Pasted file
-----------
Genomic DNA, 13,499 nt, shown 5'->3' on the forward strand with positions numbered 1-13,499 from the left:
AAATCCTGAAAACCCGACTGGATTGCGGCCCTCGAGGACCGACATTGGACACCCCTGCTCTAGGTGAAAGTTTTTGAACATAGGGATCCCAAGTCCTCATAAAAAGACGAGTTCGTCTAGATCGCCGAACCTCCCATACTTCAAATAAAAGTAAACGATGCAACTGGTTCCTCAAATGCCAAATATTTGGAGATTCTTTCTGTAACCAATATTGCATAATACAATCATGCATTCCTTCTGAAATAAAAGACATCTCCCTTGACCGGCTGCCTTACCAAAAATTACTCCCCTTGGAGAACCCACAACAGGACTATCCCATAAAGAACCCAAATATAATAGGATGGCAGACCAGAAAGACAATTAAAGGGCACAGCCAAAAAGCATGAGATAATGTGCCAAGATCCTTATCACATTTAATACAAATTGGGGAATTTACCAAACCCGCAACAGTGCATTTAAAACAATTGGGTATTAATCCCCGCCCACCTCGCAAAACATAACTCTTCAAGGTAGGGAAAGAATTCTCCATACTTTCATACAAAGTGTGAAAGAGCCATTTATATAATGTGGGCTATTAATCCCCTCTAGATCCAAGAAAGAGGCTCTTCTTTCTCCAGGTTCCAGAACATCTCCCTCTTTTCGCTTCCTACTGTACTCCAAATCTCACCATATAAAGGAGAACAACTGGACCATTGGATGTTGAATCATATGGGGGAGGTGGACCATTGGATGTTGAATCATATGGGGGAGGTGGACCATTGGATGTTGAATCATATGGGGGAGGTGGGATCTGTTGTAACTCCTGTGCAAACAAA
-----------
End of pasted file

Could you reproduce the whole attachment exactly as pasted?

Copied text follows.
Genomic DNA, 13,499 nt, shown 5'->3' on the forward strand with positions numbered 1-13,499 from the left:
AAATCCTGAAAACCCGACTGGATTGCGGCCCTCGAGGACCGACATTGGACACCCCTGCTCTAGGTGAAAGTTTTTGAACATAGGGATCCCAAGTCCTCATAAAAAGACGAGTTCGTCTAGATCGCCGAACCTCCCATACTTCAAATAAAAGTAAACGATGCAACTGGTTCCTCAAATGCCAAATATTTGGAGATTCTTTCTGTAACCAATATTGCATAATACAATCATGCATTCCTTCTGAAATAAAAGACATCTCCCTTGACCGGCTGCCTTACCAAAAATTACTCCCCTTGGAGAACCCACAACAGGACTATCCCATAAAGAACCCAAATATAATAGGATGGCAGACCAGAAAGACAATTAAAGGGCACAGCCAAAAAGCATGAGATAATGTGCCAAGATCCTTATCACATTTAATACAAATTGGGGAATTTACCAAACCCGCAACAGTGCATTTAAAACAATTGGGTATTAATCCCCGCCCACCTCGCAAAACATAACTCTTCAAGGTAGGGAAAGAATTCTCCATACTTTCATACAAAGTGTGAAAGAGCCATTTATATAATGTGGGCTATTAATCCCCTCTAGATCCAAGAAAGAGGCTCTTCTTTCTCCAGGTTCCAGAACATCTCCCTCTTTTCGCTTCCTACTGTACTCCAAATCTCACCATATAAAGGAGAACAACTGGACCATTGGATGTTGAATCATATGGGGGAGGTGGACCATTGGATGTTGAATCATATGGGGGAGGTGGACCATTGGATGTTGAATCATATGGGGGAGGTGGGATCTGTTGTAACTCCTGTGCAAACAAA